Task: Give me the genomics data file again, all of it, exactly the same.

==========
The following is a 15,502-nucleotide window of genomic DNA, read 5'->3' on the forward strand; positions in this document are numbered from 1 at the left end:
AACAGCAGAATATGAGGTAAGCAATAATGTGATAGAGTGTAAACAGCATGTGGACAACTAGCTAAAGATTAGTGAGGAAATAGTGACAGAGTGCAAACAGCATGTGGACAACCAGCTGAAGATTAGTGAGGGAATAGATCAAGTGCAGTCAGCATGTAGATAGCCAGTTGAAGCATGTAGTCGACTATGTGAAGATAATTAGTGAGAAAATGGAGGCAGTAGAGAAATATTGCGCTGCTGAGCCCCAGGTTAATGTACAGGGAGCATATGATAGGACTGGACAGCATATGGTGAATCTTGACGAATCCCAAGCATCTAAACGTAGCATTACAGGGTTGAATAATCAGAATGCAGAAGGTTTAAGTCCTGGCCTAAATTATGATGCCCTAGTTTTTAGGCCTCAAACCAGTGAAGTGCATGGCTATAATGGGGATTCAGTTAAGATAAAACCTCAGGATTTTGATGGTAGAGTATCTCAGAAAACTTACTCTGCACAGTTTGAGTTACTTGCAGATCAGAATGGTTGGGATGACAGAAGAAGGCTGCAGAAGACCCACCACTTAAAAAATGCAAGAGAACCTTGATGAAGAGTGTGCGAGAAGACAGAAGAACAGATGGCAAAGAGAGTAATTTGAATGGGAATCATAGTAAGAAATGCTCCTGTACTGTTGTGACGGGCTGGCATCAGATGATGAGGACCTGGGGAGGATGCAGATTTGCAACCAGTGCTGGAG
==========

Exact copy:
The following is a 15,502-nucleotide window of genomic DNA, read 5'->3' on the forward strand; positions in this document are numbered from 1 at the left end:
AACAGCAGAATATGAGGTAAGCAATAATGTGATAGAGTGTAAACAGCATGTGGACAACTAGCTAAAGATTAGTGAGGAAATAGTGACAGAGTGCAAACAGCATGTGGACAACCAGCTGAAGATTAGTGAGGGAATAGATCAAGTGCAGTCAGCATGTAGATAGCCAGTTGAAGCATGTAGTCGACTATGTGAAGATAATTAGTGAGAAAATGGAGGCAGTAGAGAAATATTGCGCTGCTGAGCCCCAGGTTAATGTACAGGGAGCATATGATAGGACTGGACAGCATATGGTGAATCTTGACGAATCCCAAGCATCTAAACGTAGCATTACAGGGTTGAATAATCAGAATGCAGAAGGTTTAAGTCCTGGCCTAAATTATGATGCCCTAGTTTTTAGGCCTCAAACCAGTGAAGTGCATGGCTATAATGGGGATTCAGTTAAGATAAAACCTCAGGATTTTGATGGTAGAGTATCTCAGAAAACTTACTCTGCACAGTTTGAGTTACTTGCAGATCAGAATGGTTGGGATGACAGAAGAAGGCTGCAGAAGACCCACCACTTAAAAAATGCAAGAGAACCTTGATGAAGAGTGTGCGAGAAGACAGAAGAACAGATGGCAAAGAGAGTAATTTGAATGGGAATCATAGTAAGAAATGCTCCTGTACTGTTGTGACGGGCTGGCATCAGATGATGAGGACCTGGGGAGGATGCAGATTTGCAACCAGTGCTGGAG